Intergroup relations and Muslims' mental health in Western societies: Australia as a case study

Sally Kalek, Anita Mak, Nigar Khawaja

Research output: Contribution to journalArticle

7 Citations (Scopus)

Abstract

This review article proposes that theories and research of intergroup contact, prejudice, and acculturation enhance understanding of the current intercultural relations between Muslims and non- Muslims in Western societies such as in Australia. The actual and perceived prejudice that many Muslims who study, work, and live in the West have experienced following the September 11, 2001, terrorist attacks adds an additional layer of stress to the psychosocial adjustment of Muslim immigrants and sojourners, affecting their cross-cultural adaptation and mental health. Stephan and colleagues’ integrated threat theory argued that the perceived threat experienced by all parties explains the acts of prejudice. Berry’s acculturation framework highlighted that adaptive acculturation is determined by congruent host nation policies and practices and immigrant acculturation strategies. Implications for multicultural policy, intercultural training, and mental health practice as well as suggestions for future research are discussed.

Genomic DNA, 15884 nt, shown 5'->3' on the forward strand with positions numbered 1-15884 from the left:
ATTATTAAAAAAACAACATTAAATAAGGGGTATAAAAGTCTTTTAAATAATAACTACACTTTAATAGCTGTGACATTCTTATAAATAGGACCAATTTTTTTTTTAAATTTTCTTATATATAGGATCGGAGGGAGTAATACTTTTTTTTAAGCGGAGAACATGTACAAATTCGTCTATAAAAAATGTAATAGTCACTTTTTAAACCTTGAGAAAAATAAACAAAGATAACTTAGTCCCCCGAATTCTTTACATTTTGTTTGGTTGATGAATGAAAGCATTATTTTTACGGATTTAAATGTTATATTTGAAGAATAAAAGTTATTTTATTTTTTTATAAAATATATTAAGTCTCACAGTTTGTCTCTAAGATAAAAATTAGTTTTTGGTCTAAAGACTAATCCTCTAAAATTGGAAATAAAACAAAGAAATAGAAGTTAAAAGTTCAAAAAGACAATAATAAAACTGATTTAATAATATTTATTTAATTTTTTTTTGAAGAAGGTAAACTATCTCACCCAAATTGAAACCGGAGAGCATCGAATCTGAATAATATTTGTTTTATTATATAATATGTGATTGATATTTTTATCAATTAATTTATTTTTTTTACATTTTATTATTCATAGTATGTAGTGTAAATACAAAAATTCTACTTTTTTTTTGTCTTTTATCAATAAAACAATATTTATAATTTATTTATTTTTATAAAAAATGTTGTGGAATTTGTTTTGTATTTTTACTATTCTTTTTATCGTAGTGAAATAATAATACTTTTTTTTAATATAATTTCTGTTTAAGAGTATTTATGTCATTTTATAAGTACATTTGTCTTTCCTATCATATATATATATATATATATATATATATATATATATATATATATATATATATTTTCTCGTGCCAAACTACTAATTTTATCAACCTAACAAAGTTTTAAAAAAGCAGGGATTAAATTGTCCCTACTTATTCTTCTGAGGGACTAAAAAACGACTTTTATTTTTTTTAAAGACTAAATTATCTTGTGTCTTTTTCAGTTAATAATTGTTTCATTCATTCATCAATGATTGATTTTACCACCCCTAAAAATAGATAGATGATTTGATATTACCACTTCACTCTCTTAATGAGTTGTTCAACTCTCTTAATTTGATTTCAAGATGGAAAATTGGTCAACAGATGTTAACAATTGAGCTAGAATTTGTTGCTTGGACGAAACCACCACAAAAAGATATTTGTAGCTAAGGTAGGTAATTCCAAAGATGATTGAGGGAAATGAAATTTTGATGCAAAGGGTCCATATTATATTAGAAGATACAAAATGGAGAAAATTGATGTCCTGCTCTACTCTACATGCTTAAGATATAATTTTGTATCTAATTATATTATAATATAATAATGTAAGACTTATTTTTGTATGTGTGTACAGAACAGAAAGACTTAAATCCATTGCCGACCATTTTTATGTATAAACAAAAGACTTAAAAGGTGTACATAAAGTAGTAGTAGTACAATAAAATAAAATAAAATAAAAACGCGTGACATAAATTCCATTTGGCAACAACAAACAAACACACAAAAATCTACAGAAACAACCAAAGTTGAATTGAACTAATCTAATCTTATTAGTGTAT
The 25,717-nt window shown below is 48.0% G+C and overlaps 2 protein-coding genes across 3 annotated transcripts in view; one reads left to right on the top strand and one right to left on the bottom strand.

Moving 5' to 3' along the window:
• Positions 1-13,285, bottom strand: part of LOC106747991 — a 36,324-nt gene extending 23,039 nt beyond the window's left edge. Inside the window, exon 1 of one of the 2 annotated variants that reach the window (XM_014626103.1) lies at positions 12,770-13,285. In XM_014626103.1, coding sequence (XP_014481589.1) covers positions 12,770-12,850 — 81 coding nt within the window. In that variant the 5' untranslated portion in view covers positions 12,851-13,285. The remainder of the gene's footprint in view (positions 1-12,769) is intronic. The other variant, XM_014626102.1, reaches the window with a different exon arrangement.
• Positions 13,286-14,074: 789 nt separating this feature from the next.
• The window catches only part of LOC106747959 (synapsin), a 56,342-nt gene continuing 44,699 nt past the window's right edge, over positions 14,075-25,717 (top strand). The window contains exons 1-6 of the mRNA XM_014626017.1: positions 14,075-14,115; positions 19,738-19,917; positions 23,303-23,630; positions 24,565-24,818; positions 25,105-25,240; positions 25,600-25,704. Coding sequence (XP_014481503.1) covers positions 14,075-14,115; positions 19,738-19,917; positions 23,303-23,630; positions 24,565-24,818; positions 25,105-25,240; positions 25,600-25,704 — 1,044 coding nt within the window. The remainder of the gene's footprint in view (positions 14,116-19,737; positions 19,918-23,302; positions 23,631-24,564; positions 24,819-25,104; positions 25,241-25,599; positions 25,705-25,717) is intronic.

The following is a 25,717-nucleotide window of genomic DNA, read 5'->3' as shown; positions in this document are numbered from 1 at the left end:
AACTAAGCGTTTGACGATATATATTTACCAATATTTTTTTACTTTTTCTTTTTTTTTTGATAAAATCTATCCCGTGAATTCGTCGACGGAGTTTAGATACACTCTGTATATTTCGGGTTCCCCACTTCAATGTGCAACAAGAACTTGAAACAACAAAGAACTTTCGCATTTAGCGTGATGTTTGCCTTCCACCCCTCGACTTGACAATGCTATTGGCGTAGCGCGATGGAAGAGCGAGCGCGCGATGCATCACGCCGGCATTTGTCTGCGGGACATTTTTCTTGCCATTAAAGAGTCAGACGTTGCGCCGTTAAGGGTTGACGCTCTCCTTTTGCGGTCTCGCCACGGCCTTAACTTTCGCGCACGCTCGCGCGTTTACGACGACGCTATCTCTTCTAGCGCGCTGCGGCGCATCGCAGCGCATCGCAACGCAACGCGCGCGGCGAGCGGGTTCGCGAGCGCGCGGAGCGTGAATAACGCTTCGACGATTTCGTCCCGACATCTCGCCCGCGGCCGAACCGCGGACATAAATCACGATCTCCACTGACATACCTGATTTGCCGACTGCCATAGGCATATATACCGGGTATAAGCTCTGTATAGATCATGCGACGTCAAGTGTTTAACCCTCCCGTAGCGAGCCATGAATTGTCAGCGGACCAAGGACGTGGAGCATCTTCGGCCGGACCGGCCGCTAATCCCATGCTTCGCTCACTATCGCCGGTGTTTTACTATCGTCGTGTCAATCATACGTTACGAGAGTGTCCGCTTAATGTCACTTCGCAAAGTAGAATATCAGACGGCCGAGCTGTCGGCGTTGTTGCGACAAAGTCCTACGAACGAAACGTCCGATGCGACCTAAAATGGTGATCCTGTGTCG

Original languageEnglish
Pages (from-to)160-193
Number of pages34
JournalJournal of Muslim Mental Health
Volume5
Issue number2
DOIs
Publication statusPublished - 2010

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Islam
Acculturation
Western Australia
acculturation
Muslim
Mental Health
mental health
prejudice
society
September 11 Terrorist Attacks
immigrant
threat
Social Adjustment
September 11, 2001
contact
Muslims
Western Societies
Research
Prejudice
Threat

Cite this

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Intergroup relations and Muslims' mental health in Western societies: Australia as a case study. / Kalek, Sally; Mak, Anita; Khawaja, Nigar.

In: Journal of Muslim Mental Health, Vol. 5, No. 2, 2010, p. 160-193.

Research output: Contribution to journalArticle

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